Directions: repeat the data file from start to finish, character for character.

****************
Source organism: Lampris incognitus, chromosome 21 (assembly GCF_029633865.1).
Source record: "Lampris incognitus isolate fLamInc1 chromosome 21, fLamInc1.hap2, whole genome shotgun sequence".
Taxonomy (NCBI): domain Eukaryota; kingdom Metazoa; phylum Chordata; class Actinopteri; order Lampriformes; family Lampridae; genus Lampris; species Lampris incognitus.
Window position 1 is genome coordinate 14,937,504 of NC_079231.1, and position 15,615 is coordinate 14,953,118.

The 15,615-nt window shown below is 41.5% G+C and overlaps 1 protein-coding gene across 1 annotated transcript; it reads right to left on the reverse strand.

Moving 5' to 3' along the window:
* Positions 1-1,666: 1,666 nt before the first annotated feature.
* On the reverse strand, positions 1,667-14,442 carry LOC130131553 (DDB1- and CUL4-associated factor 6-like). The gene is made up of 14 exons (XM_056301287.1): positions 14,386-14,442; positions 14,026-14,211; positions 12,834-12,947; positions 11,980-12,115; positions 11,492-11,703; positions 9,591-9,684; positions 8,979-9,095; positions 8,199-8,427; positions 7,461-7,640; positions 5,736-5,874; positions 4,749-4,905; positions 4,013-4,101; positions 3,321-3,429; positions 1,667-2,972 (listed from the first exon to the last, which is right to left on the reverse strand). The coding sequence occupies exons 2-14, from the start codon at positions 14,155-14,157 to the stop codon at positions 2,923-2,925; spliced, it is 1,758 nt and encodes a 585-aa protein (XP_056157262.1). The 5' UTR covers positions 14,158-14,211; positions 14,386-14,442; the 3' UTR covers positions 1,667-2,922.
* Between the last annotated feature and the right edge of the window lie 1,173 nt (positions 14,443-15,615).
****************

Source organism: Lampris incognitus, chromosome 21 (assembly GCF_029633865.1).
Source record: "Lampris incognitus isolate fLamInc1 chromosome 21, fLamInc1.hap2, whole genome shotgun sequence".
Taxonomy (NCBI): domain Eukaryota; kingdom Metazoa; phylum Chordata; class Actinopteri; order Lampriformes; family Lampridae; genus Lampris; species Lampris incognitus.
Window position 1 is genome coordinate 14,937,504 of NC_079231.1, and position 15,615 is coordinate 14,953,118.

The 15,615-nt window shown below is 41.5% G+C and overlaps 1 protein-coding gene across 1 annotated transcript; it reads right to left on the reverse strand.

Moving 5' to 3' along the window:
* Positions 1-1,666: 1,666 nt before the first annotated feature.
* On the reverse strand, positions 1,667-14,442 carry LOC130131553 (DDB1- and CUL4-associated factor 6-like). The gene is made up of 14 exons (XM_056301287.1): positions 14,386-14,442; positions 14,026-14,211; positions 12,834-12,947; positions 11,980-12,115; positions 11,492-11,703; positions 9,591-9,684; positions 8,979-9,095; positions 8,199-8,427; positions 7,461-7,640; positions 5,736-5,874; positions 4,749-4,905; positions 4,013-4,101; positions 3,321-3,429; positions 1,667-2,972 (listed from the first exon to the last, which is right to left on the reverse strand). The coding sequence occupies exons 2-14, from the start codon at positions 14,155-14,157 to the stop codon at positions 2,923-2,925; spliced, it is 1,758 nt and encodes a 585-aa protein (XP_056157262.1). The 5' UTR covers positions 14,158-14,211; positions 14,386-14,442; the 3' UTR covers positions 1,667-2,922.
* Between the last annotated feature and the right edge of the window lie 1,173 nt (positions 14,443-15,615).